The Exodus Debunked: the Hyksos and the Land of Goshen

I will continue my deconstruction of the Exodus accounts by concentrating on the Hyksos. The articles so far have been:

I want to compile them all into a series as I have done with the Nativity and Easter.

The basis for a lot of what I will be telling you will come from my friend and Skeptic Ink Network colleague Rebecca Bradley and her chapter, “The Credibility of the Exodus”, in John Loftus’ Christianity in the Light of Science (for which I also contribute a chapter on free will).

The Land of Goshen is otherwise known as the eastern Nile Delta and was home to many West Asiatics wondering through Gaza, and in the Middle Bronze Age, it was dominated by Canaanite/West Semitic populations. This meant for some interesting dynamics between neighbouring areas, namely the Egyptian pharaohs to the south.

In the 12th century BCE, Canaanite traders and herders were allowed to settle in the Delta, eventually setting up a capital of sorts at Avaris (Tell el-Daba) and a line of rulers. This was all pretty peaceful and actually became the Fourteenth Dynasty. Famine and potentially an epidemic weakened the area and allowed for an aggressive invasion from Canaanite/West Semitic people in around 1650 BCE. These people were famously known as the Hyksos about which much has been written by secular and Christian/Jewish writers and archaeologists.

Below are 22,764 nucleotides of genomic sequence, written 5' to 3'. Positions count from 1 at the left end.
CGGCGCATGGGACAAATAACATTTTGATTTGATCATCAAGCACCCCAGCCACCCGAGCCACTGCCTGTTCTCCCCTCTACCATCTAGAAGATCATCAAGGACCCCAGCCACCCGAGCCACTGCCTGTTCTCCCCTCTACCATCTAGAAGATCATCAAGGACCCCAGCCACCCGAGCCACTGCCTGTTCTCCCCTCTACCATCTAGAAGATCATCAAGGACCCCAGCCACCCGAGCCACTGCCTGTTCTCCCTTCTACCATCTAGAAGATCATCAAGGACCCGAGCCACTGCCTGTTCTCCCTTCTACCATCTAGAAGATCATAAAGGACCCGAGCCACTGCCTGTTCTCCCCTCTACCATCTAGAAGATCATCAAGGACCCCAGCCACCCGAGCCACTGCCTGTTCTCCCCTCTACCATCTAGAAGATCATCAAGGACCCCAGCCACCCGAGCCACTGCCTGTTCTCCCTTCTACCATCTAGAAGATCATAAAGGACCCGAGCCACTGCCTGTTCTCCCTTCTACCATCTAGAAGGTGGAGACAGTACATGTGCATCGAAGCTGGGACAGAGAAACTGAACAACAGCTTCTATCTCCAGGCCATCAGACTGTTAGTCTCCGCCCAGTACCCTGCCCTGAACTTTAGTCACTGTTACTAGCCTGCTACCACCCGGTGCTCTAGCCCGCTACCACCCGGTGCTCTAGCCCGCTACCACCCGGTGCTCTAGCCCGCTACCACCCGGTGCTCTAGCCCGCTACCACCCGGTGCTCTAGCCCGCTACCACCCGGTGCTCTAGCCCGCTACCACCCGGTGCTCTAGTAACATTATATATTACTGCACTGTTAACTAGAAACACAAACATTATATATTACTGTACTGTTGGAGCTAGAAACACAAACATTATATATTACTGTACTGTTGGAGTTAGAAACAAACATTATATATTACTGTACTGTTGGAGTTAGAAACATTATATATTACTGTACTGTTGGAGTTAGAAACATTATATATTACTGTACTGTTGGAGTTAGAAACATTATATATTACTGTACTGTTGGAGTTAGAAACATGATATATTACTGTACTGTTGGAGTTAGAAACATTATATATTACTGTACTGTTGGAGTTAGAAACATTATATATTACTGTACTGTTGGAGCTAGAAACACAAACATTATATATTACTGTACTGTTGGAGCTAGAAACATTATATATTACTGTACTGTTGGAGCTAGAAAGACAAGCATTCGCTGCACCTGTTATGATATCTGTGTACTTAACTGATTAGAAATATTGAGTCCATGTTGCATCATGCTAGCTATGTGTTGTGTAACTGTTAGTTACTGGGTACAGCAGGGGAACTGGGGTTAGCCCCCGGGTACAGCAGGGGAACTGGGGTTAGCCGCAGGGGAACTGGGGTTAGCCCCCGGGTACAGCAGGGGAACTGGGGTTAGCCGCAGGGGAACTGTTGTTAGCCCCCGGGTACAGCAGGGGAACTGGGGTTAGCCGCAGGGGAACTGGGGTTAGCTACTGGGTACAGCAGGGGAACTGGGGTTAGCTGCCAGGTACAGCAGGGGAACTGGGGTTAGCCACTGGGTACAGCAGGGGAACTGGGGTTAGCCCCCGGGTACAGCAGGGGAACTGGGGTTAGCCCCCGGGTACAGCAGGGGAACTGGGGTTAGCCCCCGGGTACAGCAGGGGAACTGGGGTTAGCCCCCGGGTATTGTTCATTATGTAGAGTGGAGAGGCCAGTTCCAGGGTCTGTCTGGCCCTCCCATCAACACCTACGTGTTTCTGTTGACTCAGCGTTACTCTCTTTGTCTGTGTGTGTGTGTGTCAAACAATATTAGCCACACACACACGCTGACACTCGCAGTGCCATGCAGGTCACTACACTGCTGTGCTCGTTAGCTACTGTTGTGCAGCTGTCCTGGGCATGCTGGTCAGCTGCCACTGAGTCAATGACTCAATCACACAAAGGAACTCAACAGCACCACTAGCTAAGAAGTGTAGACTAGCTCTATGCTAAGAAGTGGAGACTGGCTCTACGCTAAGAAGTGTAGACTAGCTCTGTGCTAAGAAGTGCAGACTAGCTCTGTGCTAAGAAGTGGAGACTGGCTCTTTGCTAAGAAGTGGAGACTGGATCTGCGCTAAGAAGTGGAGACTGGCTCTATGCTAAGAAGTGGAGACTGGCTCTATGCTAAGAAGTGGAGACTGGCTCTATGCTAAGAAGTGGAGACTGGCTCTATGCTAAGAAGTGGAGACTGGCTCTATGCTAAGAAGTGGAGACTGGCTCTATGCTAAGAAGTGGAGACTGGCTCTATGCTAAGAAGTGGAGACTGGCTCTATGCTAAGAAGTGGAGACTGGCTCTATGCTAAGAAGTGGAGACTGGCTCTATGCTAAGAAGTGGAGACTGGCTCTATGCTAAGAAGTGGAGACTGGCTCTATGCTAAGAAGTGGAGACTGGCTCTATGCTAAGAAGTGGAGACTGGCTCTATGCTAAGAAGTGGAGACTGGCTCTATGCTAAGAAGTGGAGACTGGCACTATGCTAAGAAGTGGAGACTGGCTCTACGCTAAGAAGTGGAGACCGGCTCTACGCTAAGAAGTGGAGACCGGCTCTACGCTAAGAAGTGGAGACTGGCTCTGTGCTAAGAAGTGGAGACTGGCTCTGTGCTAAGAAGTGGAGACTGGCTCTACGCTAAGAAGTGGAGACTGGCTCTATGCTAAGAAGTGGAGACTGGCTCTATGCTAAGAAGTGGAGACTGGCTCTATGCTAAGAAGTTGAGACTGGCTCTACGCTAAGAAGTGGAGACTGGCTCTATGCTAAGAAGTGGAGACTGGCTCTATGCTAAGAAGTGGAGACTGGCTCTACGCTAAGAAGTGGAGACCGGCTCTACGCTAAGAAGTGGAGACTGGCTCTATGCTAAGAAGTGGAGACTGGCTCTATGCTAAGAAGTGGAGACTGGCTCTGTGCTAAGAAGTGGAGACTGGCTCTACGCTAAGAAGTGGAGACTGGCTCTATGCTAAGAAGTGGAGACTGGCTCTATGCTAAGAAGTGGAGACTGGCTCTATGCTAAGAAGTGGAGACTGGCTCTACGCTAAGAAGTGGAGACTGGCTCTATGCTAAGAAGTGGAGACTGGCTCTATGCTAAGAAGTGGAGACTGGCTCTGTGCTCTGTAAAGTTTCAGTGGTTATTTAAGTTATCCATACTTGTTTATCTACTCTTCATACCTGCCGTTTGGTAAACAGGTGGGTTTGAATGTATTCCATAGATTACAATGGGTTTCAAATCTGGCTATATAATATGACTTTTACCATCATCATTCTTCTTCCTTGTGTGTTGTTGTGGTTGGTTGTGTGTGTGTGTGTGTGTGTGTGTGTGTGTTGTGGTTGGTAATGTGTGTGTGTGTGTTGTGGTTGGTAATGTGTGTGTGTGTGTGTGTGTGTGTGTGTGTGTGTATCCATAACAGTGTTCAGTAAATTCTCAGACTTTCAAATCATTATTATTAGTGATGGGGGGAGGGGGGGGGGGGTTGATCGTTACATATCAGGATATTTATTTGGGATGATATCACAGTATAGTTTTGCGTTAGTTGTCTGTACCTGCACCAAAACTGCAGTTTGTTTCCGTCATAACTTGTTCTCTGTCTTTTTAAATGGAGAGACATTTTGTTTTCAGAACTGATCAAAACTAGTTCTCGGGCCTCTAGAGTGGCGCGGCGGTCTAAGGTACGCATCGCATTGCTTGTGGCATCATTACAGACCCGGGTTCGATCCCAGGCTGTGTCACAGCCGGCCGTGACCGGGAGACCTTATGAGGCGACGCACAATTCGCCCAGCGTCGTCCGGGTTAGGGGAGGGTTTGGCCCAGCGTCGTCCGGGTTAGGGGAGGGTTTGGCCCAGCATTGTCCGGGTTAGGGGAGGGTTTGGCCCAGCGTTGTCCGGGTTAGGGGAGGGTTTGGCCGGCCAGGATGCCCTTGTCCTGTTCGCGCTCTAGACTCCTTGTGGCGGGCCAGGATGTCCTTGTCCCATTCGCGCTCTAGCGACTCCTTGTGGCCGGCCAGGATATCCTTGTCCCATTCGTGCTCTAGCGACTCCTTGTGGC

Josephus (1st century CE) was the first to associate them with Israelites as many conservative scholars try to do in order to harmonise history and the Bible (Josephus and others also mistranslated their name).

Ancient Egyptian traditions paint a very different picture to enslaved Israelites, however. These warlike people invaded the Nile Valley and conquered up to Thebes. They became the Fifteenth Dynasty.

More recent research now hints that these were not, as the Egyptian consensus had it, a foreign invasion, but one that came out of the existent Canaanite regime already in place. The Hyksos prospered until 1540 BCE, when a stronger force in Thebes arose and expelled the Hyksos. The Hyksos were driven back to Negev and this allowed the Egyptians to reclaim the Delta and work on annexing Canaan and Nubia.

Egypt’s New Kingdom arrived.

Later Egyptian recollections of the Hyksos were that they were pretty egregious people. Probably not so: history as written by the victors.

The questions are: Is this Canaanite presence evidence of the biblical Hebrews enslaved by the Egyptians? Is the nineteenth-century influx actually Jacob and progeny? Is Joseph a Canaanite king of Avaris? Are various rulers nice or nasty Pharaohs in the story? Are the Hyksos the Israelites?